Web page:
Wis. officials must give ‘legally specific’ reason for withholding files
MADISON, Wis. — A sheriff’s department did not give a sufficiently specific reason for refusing to release an investigative report to a newspaper, a state appeals court has ruled.
The ruling came in a case filed by the Portage Daily Register against the Columbia County Sheriff’s Department. The department denied the newspaper’s 2006 request for a report related to possible illegal campaign fliers for the sheriff’s race.
The sheriff’s department, in justifying its denial, said its report had been forwarded to the district attorney’s office and was part of an open investigation.
While the Columbia County Circuit Court ruled that was a legitimate reason for denial, the District 4 Court of Appeals said that explanation was too generic and did not serve the purpose of the open-records law.
The department must state a “legally specific policy reason” why the public interest in disclosure is outweighed by the interest in withholding the particular record, the court ruled.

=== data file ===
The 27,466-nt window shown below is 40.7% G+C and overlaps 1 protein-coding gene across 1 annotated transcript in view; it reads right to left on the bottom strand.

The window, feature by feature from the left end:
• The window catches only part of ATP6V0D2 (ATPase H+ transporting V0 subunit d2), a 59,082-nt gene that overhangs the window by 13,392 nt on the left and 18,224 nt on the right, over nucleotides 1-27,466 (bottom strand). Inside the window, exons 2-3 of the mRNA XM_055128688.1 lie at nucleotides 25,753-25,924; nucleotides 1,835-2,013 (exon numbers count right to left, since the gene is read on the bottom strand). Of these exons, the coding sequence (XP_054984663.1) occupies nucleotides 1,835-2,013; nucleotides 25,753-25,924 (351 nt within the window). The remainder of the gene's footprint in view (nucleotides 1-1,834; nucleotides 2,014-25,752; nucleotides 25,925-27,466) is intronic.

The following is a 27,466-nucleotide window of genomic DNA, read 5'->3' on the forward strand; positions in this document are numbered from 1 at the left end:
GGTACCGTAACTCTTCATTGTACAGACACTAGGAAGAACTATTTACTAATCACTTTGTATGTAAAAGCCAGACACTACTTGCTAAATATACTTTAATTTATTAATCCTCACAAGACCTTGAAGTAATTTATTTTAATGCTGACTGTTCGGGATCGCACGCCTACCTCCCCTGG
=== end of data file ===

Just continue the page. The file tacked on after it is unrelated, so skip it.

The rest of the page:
The sheriff’s department “stated only that the matter had been referred to the district attorney’s office and was related to an ongoing investigation. This is a statement of fact, not a public policy reason for denying access,” the court said.
The newspaper’s publisher, George Althoff, praised the decision.
“This is an extremely important decision for the public,” Althoff said. “It forces police agencies to review on a case-by-case basis, to seriously consider whether to release reports.”
Dan Jardine, the attorney who represented the sheriff’s department, said a decision hadn’t been made on whether to appeal the ruling. He downplayed the impact.
“It is trying to set clear guidelines with respect to the production of public records,” Jardine said of the ruling. “And in this particular case, quite frankly, this was quite a lot to do about quite a little. This is a very short police report that contained very little information.”